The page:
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ADHD Through the Lens of the DSM in Adults

Mental Health Counseling Intern

When we think of ADHD, or Attention Deficit-Hyperactivity Disorder, we typically think of a grade school child, primarily male, who cannot sit still, has trouble completing their school work, and is always getting into trouble. ADHD, however, is much more than a troubled child and can affect individuals of all age groups.

ADHD as defined by the DSM-5, or Diagnostic Statistical Manual, is a persistent pattern of inattention and/or hyperactivity that interferes with functioning or development. ADHD typically begins in childhood and we now know can last well into adulthood, although it is less often recognized in adults due to variation in symptomatology.

In adults, hyperactivity may present as extreme restlessness or wearing others out with activity and impulsivity may present as making important decisions without consideration or social intrusiveness. They may have difficulty maintaining their attention on important tasks, difficulty with organization, avoid activities where there is no pleasure, frequent misplacement of personal items, frequently forgetful in daily activities.

Individuals with ADHD may have a low frustration tolerance, irritability, mood fluctuations and sensory overload. Individuals may also experience cognitive problems, issues with executive function and memory.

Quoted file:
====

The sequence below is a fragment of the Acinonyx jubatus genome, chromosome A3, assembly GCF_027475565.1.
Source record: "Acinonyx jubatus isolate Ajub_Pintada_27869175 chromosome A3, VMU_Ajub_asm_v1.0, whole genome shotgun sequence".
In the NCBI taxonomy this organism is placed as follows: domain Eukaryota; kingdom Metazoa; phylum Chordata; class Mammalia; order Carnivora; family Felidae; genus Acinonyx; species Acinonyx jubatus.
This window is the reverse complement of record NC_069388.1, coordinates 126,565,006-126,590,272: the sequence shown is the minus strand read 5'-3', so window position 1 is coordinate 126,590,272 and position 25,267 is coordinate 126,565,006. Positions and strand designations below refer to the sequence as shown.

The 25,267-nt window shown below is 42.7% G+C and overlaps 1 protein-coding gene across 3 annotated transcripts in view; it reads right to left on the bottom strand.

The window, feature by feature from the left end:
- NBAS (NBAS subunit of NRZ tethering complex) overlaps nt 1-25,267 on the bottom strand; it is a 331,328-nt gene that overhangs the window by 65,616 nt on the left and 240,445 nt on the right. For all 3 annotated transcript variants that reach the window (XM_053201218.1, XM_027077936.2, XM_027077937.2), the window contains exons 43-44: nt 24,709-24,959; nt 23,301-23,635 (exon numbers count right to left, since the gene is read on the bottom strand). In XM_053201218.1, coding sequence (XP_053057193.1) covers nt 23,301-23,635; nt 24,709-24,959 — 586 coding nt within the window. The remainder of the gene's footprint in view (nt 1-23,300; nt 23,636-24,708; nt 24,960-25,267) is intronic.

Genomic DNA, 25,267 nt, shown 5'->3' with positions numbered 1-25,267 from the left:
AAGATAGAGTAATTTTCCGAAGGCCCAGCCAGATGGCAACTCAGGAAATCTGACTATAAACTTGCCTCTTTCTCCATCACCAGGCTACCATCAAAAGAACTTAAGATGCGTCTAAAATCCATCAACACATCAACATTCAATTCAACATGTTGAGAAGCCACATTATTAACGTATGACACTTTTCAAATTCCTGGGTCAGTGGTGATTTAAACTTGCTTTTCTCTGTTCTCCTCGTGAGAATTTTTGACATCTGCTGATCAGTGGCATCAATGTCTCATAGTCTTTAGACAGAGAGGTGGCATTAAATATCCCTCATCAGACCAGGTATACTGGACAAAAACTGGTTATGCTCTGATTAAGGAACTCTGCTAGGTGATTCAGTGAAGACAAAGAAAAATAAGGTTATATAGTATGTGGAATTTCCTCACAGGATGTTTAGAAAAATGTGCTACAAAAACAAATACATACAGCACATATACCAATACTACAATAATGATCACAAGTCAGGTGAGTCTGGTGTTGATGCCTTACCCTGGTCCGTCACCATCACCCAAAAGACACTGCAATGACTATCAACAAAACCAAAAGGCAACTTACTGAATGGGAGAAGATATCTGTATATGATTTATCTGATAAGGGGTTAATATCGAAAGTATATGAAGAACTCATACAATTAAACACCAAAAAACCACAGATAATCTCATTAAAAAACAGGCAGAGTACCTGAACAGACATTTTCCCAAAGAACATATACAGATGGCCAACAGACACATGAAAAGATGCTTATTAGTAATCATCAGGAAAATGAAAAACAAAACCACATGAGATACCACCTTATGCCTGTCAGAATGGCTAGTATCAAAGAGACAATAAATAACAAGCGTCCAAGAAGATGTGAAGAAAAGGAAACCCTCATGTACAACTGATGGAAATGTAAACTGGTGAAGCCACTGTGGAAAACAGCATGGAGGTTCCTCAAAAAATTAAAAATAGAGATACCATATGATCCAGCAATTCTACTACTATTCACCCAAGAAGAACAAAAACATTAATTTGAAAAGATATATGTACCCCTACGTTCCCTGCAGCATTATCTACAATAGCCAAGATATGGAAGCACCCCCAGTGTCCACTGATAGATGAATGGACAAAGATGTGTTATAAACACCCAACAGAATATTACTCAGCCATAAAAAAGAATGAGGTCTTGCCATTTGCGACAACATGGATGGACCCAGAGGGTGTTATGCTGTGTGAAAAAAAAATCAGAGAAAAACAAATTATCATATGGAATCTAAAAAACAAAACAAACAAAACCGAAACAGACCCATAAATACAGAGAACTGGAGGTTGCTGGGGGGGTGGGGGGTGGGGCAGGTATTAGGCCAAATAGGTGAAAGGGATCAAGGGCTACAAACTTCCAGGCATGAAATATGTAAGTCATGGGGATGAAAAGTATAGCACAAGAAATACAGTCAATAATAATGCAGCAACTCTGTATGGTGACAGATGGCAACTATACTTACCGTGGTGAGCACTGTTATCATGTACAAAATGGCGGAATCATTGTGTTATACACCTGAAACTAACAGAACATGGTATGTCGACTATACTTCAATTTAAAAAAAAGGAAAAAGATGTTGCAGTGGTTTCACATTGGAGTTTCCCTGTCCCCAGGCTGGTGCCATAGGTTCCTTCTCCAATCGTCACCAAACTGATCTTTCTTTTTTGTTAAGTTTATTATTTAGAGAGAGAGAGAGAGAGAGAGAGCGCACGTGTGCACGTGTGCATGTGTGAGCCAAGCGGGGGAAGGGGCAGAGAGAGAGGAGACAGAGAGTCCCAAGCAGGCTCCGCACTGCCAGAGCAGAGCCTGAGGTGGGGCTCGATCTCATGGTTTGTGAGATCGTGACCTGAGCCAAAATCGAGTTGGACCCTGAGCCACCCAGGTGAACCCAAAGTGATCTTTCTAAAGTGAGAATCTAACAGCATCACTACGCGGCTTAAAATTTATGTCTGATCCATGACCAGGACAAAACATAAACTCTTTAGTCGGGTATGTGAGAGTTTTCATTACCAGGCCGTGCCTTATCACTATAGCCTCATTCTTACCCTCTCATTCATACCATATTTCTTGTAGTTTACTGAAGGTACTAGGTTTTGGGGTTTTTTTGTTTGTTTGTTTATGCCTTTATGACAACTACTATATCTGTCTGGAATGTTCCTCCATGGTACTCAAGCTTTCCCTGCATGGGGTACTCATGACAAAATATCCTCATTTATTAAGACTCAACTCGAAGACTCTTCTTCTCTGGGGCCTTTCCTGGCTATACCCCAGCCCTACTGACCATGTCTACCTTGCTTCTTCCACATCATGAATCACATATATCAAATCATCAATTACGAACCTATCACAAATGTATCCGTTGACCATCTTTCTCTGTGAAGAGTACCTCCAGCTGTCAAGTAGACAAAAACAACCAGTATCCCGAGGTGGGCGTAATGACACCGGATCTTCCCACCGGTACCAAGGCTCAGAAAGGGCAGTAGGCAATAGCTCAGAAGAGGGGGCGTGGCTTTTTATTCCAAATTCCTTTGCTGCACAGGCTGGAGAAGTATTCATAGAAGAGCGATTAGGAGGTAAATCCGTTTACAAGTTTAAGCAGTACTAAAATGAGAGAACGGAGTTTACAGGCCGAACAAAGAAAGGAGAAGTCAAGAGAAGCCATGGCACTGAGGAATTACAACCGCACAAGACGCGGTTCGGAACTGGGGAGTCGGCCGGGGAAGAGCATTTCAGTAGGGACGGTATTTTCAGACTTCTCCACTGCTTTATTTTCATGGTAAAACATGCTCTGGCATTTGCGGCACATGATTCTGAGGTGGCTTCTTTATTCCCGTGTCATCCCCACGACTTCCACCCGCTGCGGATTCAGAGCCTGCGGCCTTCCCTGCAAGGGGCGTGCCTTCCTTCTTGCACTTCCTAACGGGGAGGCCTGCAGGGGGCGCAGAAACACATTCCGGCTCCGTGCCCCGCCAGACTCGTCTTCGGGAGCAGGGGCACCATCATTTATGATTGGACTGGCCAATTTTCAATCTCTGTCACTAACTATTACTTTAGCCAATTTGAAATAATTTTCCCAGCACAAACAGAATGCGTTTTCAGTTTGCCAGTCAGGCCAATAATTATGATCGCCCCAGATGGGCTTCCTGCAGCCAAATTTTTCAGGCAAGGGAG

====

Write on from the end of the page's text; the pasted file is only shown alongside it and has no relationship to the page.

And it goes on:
When it comes to the prevalence of ADHD 5% of children and 2.5% of adults are diagnosed with the condition.

In addition to the official diagnostic criteria here are some symptoms that adult individuals with ADHD experience that may not be well known:

Trouble getting organized

Reckless driving and traffic accidents

Marital trouble

Extremely distractible

Poor listening skills

Hyperfixation on tasks, objects, or foods

Trouble starting a task


Angry Outbursts

Low self-esteem, depression, anxiety

Job instability

Difficulty processing what is being said

Forgetting things exist if they aren’t directly in front of you, lack of object permeance

Extreme fatigue

Ruminating on past or future conversations


Of course having these symptoms does not necessarily mean that you have ADHD and you should always consult with a qualified mental health provider if you are experiencing these or any other symptoms. But getting diagnosed with ADHD, if it is the culprit, can be life changing, so please don’t be afraid to seek out help if you need it.

Image Credit: ADDitudes

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